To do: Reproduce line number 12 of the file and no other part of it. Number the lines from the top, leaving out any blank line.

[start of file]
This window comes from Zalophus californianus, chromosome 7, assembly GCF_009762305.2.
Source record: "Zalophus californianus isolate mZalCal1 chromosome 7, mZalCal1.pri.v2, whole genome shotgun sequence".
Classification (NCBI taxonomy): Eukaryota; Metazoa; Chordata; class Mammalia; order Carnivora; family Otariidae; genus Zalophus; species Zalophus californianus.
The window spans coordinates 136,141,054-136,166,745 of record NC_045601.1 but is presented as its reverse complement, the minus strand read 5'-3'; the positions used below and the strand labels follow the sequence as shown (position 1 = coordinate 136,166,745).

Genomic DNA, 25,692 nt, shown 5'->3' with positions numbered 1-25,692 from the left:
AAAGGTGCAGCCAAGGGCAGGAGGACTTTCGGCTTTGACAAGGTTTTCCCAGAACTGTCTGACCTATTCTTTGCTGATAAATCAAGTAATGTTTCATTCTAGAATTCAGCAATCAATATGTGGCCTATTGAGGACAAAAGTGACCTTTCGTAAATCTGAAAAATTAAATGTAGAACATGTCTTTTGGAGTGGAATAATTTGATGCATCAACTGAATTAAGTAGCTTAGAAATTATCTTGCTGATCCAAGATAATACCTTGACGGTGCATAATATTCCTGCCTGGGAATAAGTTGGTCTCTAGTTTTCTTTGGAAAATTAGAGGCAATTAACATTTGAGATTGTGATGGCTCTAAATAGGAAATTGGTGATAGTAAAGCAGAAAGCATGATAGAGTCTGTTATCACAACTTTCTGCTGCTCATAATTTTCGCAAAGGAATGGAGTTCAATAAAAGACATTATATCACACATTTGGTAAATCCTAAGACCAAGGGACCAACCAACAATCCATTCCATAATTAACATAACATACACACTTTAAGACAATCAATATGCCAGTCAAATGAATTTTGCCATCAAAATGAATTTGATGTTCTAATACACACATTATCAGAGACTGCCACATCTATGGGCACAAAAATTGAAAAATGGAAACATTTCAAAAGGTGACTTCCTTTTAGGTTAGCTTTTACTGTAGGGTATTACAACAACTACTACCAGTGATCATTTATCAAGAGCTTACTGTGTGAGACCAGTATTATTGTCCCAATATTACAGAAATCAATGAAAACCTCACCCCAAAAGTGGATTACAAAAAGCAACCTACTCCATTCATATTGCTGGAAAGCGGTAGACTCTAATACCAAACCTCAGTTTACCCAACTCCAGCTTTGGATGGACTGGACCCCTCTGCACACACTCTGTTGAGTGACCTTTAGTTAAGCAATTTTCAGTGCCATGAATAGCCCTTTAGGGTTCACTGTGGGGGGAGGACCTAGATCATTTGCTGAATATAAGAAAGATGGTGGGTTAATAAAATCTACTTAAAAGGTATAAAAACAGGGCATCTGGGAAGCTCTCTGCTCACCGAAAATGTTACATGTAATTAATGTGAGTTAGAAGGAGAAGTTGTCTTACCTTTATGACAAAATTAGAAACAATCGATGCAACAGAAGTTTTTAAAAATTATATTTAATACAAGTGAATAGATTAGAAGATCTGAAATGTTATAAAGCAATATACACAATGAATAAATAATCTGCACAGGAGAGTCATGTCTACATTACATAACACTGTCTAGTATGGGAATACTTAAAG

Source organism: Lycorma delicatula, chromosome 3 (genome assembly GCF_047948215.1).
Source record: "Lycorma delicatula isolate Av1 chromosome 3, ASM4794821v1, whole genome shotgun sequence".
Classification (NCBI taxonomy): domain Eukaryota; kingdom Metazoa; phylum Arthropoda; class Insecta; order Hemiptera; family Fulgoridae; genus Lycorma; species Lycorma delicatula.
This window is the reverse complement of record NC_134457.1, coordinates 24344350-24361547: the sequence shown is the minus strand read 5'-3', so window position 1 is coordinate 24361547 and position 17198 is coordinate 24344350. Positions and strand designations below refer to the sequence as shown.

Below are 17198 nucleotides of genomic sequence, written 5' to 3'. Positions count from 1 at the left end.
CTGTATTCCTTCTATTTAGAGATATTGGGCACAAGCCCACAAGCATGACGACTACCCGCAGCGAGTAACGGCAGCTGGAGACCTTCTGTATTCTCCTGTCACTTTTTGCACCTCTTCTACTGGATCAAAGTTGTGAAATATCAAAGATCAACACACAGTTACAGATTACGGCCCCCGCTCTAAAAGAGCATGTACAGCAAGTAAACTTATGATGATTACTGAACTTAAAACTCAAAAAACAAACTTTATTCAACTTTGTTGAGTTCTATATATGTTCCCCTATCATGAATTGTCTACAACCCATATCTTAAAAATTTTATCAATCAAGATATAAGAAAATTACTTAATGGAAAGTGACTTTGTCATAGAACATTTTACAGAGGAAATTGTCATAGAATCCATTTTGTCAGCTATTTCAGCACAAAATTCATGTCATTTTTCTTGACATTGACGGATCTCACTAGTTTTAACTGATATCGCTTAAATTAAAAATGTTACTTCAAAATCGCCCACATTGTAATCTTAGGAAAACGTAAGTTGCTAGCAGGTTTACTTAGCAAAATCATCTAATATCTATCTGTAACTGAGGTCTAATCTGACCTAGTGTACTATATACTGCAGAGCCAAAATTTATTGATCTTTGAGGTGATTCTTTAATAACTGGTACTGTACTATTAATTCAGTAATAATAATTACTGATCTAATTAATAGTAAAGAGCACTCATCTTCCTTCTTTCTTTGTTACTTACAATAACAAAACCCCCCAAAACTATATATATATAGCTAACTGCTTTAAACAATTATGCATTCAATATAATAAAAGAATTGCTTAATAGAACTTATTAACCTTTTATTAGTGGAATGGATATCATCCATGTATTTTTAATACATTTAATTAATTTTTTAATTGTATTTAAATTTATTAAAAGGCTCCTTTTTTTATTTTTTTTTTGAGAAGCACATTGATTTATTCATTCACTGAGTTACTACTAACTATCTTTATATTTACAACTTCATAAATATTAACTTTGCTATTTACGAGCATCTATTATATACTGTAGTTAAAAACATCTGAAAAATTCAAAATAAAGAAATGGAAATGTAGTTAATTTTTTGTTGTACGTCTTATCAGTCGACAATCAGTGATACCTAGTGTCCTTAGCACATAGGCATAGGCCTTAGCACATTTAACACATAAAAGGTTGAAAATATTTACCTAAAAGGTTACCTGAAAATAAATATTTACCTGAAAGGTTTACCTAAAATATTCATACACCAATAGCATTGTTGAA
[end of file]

CTGTATTCCTTCTATTTAGAGATATTGGGCACAAGCCCACAAGCATGACGACTACCCGCAGCGAGTAACGGCAGCTGGAGACCTTCTGTATTCTCCTGTCACTTTTTGCACCTCTTCTACTGGATCAAAGTTGTGAAATATCAAAGATCAACACACAGTTACAGATTACGGCCCCCGCTCTAAAAGAGCATGTACAGCAAGTAAACTTATGATGATTACTGAACTTAAAACTCAAAAAACAAACTTTATTCAACTTTGTTGAGTTCTATATATGTTCCCCTATCATGAATTGTCTACAACCCATATCTTAAAAATTTTATCAATCAAGATATAAGAAAATTACTTAATGGAAAGTGACTTTGTCATAGAACATTTTACAGAGGAAATTGTCATAGAATCCATTTTGTCAGCTATTTCAGCACAAAATTCATGTCATTTTTCTTGACATTGACGGATCTCACTAGTTTTAACTGATATCGCTTAAATTAAAAATGTTACTTCAAAATCGCCCACATTGTAATCTTAGGAAAACGTAAGTTGCTAGCAGGTTTACTTAGCAAAATCATCTAATATCTATCTGTAACTGAGGTCTAATCTGACCTAGTGTACTATATACTGCAGAGCCAAAATTTATTGATCTTTGAGGTGATTCTTTAATAACTGGTACTGTACTATTAATTCAGTAATAATAATTACTGATCTAATTAATAGTAAAGAGCACTCATCTTCCTTCTTTCTTTGTTACTTACAATAACAAAACCCCCCAAAACTATATATATATAGCTAACTGCTTTAAACAATTATGCATTCAATATAATAAAAGAATTGCTTAATAGAACTTATTAACCTTTTATTAGTGGAATGGATATCATCCATGTATTTTTAATACATTTAATTAATTTTTTAATTGTATTTAAATTTATTAAAAGGCTCCTTTTTTTATTTTTTTTTTGAGAAGCACATTGATTTATTCATTCACTGAGTTACTACTAACTATCTTTATATTTACAACTTCATAAATATTAACTTTGCTATTTACGAGCATCTATTATATACTGTAGTTAAAAACATCTGAAAAATTCAAAATAAAGAAATGGAAATGTAGTTAATTTTTTGTTGTACGTCTTATCAGTCGACAATCAGTGATACCTAGTGTCCTTAGCACATAGGCATAGGCCTTAGCACATTTAACACATAAAAGGTTGAAAATATTTACCTAAAAGGTTACCTGAAAATAAATATTTACCTGAAAGGTTTACCTAAAATATTCATACACCAATAGCATTGTTGAA